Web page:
I'd love to believe that FAA high level personnel were not influenced by that but no, I'm skeptical. In the end the FAA is a U.S. body with global influence and it doesn't take much to have even unintended favoritism emerge.

 

By the same token Airbus are far from blameless.

 

The business of selling airliners is among the most ruthless "games" on earth with billions hanging in the balance. It took Airbus more than a little while to really iron out all the known bugs, let alone the as yet unknown ones in their FBW systems. They were just somewhat protected by the accidents fortunately not being replicated, as happened with Boeing, and being rather few and far between.

 

Boeing are in a very real dilemma now, MAX stock that is demonstrably damaged goods is piling up whilst industry demand subtly just wants them released but Boeing do not dare - one more accident, even an apparently unrelated one, and the entire MAX programme is pretty much doomed.

 

It's bitter sweet, i take no solace in it, but the 707 triumphed over the Comet because the Comet had a fatal but at the time unrecognised flaw. Sad really, the Comet once the problem was fixed was a lovely airliner, but as always with English designs, too small.

 

Boeing has ridden a long, long path of success, the 707, the 727, which had some horrible deep stall issues initially, again ironically inadequate training, the 75 and 767 lines almost unblemished, the 747, the most successful airliner ever to date and the 777 doing well with the 787 rather slowly gaining favor.

 

Who could have known that the lowly 737 cash cow could plunge the company into so much disarray ?

 

Cheers

 

 

 

Edited by chrisg

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The 787 dreamliner is also an issue with the dodgy RR engines as well as the South Carolina plant putting out dodgy planes.

Oh yes, the new 797 is falling behind due to ... engine problems!

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No argument from me J, RR need to get their act together but we shall see....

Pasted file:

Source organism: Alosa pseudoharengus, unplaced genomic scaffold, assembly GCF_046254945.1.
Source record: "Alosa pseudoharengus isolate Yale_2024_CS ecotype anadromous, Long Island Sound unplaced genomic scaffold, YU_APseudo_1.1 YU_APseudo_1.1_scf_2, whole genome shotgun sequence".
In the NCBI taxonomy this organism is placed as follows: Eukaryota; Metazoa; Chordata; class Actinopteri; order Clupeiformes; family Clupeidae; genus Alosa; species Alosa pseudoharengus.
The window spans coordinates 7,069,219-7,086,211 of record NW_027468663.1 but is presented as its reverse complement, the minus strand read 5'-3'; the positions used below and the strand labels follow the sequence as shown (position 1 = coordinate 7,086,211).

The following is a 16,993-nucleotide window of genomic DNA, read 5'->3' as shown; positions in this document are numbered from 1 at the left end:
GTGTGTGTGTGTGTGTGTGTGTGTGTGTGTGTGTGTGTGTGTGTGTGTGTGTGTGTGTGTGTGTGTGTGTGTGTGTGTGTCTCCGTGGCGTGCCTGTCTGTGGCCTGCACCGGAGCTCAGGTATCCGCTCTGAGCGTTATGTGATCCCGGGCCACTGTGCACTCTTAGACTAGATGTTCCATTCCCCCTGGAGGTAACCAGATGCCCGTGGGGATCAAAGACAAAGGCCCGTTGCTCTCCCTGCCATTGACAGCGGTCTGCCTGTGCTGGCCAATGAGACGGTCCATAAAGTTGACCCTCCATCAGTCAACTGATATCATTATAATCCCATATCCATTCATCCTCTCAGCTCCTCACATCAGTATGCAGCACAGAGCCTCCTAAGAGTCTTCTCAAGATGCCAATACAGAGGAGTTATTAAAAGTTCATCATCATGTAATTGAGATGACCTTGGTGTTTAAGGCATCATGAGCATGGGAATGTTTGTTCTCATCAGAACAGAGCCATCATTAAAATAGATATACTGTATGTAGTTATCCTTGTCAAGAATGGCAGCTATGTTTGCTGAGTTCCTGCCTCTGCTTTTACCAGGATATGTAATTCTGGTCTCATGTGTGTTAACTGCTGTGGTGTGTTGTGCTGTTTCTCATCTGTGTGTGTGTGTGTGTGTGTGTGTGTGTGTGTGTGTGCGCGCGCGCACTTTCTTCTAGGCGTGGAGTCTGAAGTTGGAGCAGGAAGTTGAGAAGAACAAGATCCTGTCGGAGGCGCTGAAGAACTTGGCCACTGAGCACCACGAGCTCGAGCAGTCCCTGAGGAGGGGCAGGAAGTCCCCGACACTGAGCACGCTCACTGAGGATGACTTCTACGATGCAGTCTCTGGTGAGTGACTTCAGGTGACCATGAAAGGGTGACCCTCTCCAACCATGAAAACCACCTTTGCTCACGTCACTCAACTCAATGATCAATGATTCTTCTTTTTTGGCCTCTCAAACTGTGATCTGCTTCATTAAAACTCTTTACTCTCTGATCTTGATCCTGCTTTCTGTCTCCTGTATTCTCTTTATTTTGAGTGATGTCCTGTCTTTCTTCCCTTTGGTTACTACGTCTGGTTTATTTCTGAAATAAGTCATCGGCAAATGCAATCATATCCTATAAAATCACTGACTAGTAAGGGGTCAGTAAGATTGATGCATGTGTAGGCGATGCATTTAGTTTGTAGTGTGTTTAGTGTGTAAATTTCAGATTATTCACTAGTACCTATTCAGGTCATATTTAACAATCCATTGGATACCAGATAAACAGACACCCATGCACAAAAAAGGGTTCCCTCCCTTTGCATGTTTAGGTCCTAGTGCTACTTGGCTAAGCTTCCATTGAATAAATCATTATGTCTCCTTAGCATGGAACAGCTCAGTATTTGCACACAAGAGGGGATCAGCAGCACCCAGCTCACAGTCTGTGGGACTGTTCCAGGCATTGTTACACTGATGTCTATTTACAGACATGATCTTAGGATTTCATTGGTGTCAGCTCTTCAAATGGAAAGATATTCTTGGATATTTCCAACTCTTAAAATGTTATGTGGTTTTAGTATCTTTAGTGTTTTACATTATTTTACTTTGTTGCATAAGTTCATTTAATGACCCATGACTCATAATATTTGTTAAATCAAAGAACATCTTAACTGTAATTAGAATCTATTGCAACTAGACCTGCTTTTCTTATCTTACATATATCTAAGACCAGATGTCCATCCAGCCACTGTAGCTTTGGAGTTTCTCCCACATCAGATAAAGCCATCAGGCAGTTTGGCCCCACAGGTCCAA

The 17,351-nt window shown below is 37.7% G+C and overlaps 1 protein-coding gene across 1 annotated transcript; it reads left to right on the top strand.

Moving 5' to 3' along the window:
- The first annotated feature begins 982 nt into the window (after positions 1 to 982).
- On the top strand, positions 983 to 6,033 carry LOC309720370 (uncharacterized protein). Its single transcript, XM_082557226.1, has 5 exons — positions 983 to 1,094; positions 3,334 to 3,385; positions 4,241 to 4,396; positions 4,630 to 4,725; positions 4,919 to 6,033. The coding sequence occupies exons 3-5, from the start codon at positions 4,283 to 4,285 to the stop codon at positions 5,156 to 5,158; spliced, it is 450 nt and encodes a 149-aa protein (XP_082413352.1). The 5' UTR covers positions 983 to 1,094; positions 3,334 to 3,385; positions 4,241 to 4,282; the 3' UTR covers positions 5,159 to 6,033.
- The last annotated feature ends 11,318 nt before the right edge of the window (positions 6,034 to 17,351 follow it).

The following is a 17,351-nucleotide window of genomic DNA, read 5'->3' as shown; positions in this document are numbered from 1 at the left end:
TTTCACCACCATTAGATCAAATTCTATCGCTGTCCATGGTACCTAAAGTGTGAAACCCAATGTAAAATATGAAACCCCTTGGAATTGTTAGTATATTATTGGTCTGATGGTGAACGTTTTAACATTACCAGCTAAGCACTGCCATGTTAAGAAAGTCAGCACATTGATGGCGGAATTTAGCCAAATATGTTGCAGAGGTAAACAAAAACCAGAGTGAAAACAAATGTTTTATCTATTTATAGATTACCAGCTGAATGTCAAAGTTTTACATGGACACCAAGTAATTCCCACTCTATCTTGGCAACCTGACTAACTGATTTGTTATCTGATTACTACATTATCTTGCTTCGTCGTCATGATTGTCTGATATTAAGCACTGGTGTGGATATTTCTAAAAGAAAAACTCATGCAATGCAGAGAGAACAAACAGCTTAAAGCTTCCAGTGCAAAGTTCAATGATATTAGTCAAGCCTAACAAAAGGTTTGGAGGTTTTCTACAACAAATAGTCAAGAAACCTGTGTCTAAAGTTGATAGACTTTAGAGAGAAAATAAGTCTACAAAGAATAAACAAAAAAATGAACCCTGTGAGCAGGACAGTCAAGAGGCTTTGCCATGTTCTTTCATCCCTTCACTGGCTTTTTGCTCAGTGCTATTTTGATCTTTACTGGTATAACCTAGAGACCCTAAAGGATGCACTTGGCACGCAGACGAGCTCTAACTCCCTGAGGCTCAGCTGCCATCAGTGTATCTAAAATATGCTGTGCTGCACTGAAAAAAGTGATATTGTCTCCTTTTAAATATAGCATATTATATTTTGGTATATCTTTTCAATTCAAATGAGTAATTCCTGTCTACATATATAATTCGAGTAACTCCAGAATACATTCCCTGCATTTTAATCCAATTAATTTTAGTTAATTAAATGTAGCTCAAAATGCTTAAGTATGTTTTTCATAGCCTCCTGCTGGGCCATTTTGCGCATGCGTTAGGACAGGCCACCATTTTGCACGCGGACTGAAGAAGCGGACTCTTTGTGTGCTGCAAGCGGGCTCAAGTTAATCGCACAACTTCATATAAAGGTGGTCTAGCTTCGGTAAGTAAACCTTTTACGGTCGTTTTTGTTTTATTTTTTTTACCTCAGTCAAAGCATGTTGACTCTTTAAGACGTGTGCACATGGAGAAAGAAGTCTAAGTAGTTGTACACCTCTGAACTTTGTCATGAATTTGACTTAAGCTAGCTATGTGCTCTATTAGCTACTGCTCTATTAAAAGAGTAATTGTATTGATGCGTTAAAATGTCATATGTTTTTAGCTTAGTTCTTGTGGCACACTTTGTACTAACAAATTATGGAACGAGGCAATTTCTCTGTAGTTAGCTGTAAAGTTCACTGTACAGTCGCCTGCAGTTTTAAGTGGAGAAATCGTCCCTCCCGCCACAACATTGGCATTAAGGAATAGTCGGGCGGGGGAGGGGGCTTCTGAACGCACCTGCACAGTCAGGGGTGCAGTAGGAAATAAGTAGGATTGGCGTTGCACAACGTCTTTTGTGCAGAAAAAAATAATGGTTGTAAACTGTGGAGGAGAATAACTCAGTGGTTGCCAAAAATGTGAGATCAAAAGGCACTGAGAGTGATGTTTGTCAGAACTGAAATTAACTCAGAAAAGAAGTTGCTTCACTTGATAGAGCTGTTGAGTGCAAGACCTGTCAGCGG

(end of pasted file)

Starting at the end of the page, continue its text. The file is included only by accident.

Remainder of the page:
Cheers

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I guess it has long been pretty much an open secret that Airbus enjoys subsidies, not just from one government but several. However it is a bit more of a surprise to have it come out into the open that Boeing get the same assistance although possibly in a slightly different way.

 

According to people I know the commonest way Boeing is subsidised is via inflated costs on military aircraft and also on heavy maintenance and rebuilds.

 

The GAO seems to have politely ignored that for years.

 

However if both sides are enjoying subsidies, and realistically they are for good reason, to keep people employed I find it a bit difficult to see how Trump increasing tariffs will make much difference, it will be simply tit for tat.

 

In many ways the EU plays a somewhat straighter bat, they have tried but never actively coerced European airlines into buying Airbus and many of them stick to Boeing where it is appropriate.

 

As Airbus uses its agility to fill in identified gaps in the Boeing lineup and sheds the nice-to-have but unprofitable 380 Boeing are going to be scrambling harder and harder to hang onto European airlines and to retain market penetration in the massive Chinese market.

 

That last depends to a degree upon how quickly or if the Chinese come into the market as a competitor - if they do you can be sure they'll be hugely subsidised.

 

Cheers

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Chinese have tried making planes and some have got to western nations but the last few well had ... safety problems.

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Yeah,

 

You don't get to build reliable airplanes from scratch.

 

Airbus never even tried, they assembled a core of long-lived, very talented aviation companies and their designers and basically told them to think new.

 

The Chinese have the capability but they need to build, or import, the experience.

 

Cheers

 

 

 

 

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Hmm,

 

Usually I find Forbes pretty reliable but this article:

 

https://www.forbes.com/sites/lorenthompson/2019/07/11/five-basic-facts-about-boeing-missing-from-coverage-of-the-737-max-story/?utm_source=quora&utm_medium=referral#7b1033f2521b

 

Kind of overlooks the earlier discussed code writers in India...

 

What I do agree with is that Boeing really need to get the 737MAX back in the air, fast, it is already being reported that Airbus have overtaken them in this quarter on deliveries.

 

Both companies have projected that the big growth for the next decade or so will be in single aisle aircraft. Airbus have a rich mixed offering in that area, Boeing are down to the presently grounded MAX. That's a serious miscalculation on their part. It's all very well to be offering the very nice 777X which is so big it has to fold it's wing tips like a navalised aircraft to fit into airport bays but the fact is that airlines are not buying anything like as many of those as they are of smaller single aisle aircraft.

 

Airbus of course seemingly stumbled with the 380 but perhaps it also was a strategic case of saying "we have arrived" with the biggest aircraft yet. That doesn't quite add up because 747 sales dwarf the 380 but that is old news. Airbus can afford a bit of largess, in the end the 380 is a status symbol it doesn't have to be a money maker.

 

Boeing really have to get their act together, it would be absolutely disastrous for there not to be an ongoing effective competitor to Airbus, no market remains healthy for long if there is only one provider.

 

Cheers